The language and the story are both down-to-earth, but I was surprised to find many F-words and some C-words, especially as these would have been unknown words in Old English. However, this is not Old English but a special language designed to give the atmosphere of the time.

EXAMPLE: The following is taken from page 141. It describes an encounter between a child and his new Norman master. "frenc fuccer calls the cilde thu cwelled my father and I will cwell thu and all the hores thu calls thy folc and the bastard thu calls thy cyng. Go home frenc c-word or thu will die. At this the cilde then tacs dawn his breces and teorns his bare arse at the thegn". I would render this into modern English as: French f-worder, calls the child. You killed my father and I will kill you and all the whores you call your people and the bastard you call your king. Go home, French c-word, or you will die. At this the child takes down his breaches and turns his bare arse at the lord.

It helps in understanding this language to whisper it as you read rather than staying silent in the modern fashion. In fact, this book may be better as an audio book than as a book of words. This is all a long way from Charles Kingsley's best-selling Victorian novel Hereward the Wake with its easy English and its romantic re-writing of history.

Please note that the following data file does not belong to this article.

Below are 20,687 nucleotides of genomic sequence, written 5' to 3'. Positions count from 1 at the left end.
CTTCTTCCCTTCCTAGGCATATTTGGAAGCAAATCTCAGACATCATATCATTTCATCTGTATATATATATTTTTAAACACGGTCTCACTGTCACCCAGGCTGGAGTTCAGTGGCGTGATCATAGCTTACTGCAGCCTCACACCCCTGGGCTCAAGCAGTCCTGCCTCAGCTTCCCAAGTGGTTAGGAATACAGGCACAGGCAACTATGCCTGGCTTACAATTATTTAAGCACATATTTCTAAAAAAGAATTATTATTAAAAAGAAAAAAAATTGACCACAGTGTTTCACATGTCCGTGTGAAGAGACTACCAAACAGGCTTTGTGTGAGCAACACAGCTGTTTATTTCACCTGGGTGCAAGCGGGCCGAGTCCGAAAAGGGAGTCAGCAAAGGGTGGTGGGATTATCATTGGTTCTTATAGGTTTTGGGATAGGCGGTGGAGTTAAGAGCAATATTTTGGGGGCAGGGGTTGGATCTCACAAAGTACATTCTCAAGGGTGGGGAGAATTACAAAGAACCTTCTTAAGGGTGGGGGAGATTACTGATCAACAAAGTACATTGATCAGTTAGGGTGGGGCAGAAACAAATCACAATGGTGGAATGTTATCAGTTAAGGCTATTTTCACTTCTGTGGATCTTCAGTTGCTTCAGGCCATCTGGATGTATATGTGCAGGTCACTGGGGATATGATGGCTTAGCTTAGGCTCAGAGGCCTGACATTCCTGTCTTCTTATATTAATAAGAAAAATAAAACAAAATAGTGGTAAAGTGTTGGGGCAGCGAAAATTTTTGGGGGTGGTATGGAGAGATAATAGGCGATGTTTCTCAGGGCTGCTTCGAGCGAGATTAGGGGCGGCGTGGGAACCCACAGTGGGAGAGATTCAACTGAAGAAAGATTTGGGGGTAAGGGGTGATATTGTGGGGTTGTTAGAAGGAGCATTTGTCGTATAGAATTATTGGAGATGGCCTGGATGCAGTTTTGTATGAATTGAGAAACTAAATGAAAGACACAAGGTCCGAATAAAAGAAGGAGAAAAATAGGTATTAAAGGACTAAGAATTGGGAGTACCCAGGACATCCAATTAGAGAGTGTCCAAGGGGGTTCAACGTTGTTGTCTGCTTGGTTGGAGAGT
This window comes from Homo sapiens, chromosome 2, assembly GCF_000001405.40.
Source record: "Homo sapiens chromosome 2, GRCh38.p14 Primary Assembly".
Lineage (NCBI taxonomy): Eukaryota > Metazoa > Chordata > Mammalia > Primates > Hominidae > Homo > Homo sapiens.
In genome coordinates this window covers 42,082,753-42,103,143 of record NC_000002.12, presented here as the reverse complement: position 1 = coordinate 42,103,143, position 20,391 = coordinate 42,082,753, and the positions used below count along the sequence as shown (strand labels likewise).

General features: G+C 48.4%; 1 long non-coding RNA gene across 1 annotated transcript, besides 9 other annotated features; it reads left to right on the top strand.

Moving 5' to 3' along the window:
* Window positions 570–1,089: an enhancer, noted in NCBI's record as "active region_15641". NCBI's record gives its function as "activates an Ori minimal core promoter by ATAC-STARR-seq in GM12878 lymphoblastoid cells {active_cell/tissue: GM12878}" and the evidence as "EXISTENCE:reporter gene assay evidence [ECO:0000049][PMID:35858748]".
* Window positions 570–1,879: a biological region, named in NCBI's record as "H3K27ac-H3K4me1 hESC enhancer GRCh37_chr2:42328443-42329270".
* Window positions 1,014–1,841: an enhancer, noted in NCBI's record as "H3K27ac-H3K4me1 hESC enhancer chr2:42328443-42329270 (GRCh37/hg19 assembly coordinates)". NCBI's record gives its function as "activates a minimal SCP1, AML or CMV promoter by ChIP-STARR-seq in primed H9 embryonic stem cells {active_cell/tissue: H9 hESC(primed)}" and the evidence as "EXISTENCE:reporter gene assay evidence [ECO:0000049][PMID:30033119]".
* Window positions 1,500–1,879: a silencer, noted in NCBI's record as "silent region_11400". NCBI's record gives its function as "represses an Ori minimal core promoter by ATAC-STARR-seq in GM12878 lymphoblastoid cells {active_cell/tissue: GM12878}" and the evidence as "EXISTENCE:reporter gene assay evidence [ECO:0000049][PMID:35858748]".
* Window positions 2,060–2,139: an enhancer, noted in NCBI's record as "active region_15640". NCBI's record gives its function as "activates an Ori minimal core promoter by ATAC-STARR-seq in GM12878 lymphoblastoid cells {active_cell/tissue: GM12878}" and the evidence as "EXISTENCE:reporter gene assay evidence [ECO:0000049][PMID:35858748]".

THIS NOVEL is 344 pages long. There are no chapters but the text is divided into three sections named 1066, 1067 and 1068. The novel is followed by "A partial glossary" (4 pages), "A note on language" (4 pages), "A note on history" (4 pages), "Sources" (4 pages), "Subscribers" (6 pages) and "A note about the typeface" (1 page). I suggest reading the glossary and then the note on language before reading the novel itself.
Comment Comments (2) | Permalink | Most recent comment: Aug 25, 2014 5:00 PM BST

Offered by Hangerworld
Price: £5.95

4.0 out of 5 stars Elegant and slightly more expensive, 5 Aug 2014
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This is a sturdy and elegant tie rack holding 20 ties, 10 on each side. I have been using this tie-rack for several years without any problems. The wood looks good - It is a solid piece of wood with a heavy varnish. The metal loops hold the ties safely and securely as long as there is only one tie per loop. The loops will take more than one tie, depending on the thickness of the ties, but then they may slip out. If you find you have too many ties then it is better to buy an extra tie rack one than to overload this one. Cheaper tie racks of the same design are available, but the wood will not be as hard, will be unvarnished and the metal loops will be thinner. Comparing the price of this tie rack with the cost of an individual tie suggests that it is worth the money, although the slightly cheaper versions of this design are just as functional.